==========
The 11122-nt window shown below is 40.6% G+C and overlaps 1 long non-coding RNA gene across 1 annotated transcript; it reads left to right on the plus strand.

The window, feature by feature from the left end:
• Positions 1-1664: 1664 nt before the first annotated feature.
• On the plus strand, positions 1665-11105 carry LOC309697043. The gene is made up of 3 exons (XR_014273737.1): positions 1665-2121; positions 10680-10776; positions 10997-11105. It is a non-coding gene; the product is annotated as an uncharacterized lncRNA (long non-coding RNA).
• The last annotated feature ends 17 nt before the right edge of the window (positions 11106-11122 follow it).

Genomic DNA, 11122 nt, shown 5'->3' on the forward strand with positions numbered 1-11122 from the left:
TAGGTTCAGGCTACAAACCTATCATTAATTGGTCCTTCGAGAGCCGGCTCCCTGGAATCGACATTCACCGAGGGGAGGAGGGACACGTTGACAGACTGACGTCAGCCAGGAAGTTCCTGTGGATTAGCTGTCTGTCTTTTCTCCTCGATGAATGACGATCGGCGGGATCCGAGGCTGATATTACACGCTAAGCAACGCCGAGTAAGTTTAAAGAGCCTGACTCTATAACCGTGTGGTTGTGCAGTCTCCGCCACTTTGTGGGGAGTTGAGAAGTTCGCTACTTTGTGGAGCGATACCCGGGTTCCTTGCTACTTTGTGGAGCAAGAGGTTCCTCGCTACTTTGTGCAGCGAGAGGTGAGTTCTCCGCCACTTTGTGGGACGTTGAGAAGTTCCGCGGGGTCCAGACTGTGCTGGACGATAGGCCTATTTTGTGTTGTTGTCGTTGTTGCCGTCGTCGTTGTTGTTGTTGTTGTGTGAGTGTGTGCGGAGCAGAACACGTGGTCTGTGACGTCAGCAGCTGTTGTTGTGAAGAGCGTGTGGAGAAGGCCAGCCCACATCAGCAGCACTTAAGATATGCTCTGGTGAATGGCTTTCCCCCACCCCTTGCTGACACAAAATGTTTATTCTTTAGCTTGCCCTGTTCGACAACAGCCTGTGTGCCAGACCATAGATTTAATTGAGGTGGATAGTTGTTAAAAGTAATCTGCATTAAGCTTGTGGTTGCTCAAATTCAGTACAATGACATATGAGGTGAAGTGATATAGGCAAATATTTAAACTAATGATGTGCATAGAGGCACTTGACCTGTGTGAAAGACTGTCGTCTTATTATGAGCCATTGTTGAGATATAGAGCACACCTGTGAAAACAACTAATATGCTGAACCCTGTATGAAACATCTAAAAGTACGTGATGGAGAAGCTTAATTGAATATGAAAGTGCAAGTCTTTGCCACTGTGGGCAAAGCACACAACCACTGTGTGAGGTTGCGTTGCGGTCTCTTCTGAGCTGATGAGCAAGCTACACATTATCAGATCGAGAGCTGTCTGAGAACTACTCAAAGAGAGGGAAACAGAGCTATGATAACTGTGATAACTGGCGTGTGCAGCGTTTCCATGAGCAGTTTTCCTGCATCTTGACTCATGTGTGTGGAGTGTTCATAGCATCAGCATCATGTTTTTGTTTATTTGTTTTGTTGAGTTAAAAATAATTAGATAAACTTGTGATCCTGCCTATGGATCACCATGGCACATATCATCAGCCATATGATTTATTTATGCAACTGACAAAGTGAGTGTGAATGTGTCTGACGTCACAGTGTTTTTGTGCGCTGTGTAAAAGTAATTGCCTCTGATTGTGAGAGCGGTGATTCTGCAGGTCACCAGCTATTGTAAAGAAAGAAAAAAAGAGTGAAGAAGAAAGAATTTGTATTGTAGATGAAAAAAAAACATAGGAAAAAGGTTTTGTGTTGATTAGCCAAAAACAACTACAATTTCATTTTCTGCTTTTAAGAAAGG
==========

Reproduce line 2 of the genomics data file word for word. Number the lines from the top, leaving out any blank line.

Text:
The window, feature by feature from the left end: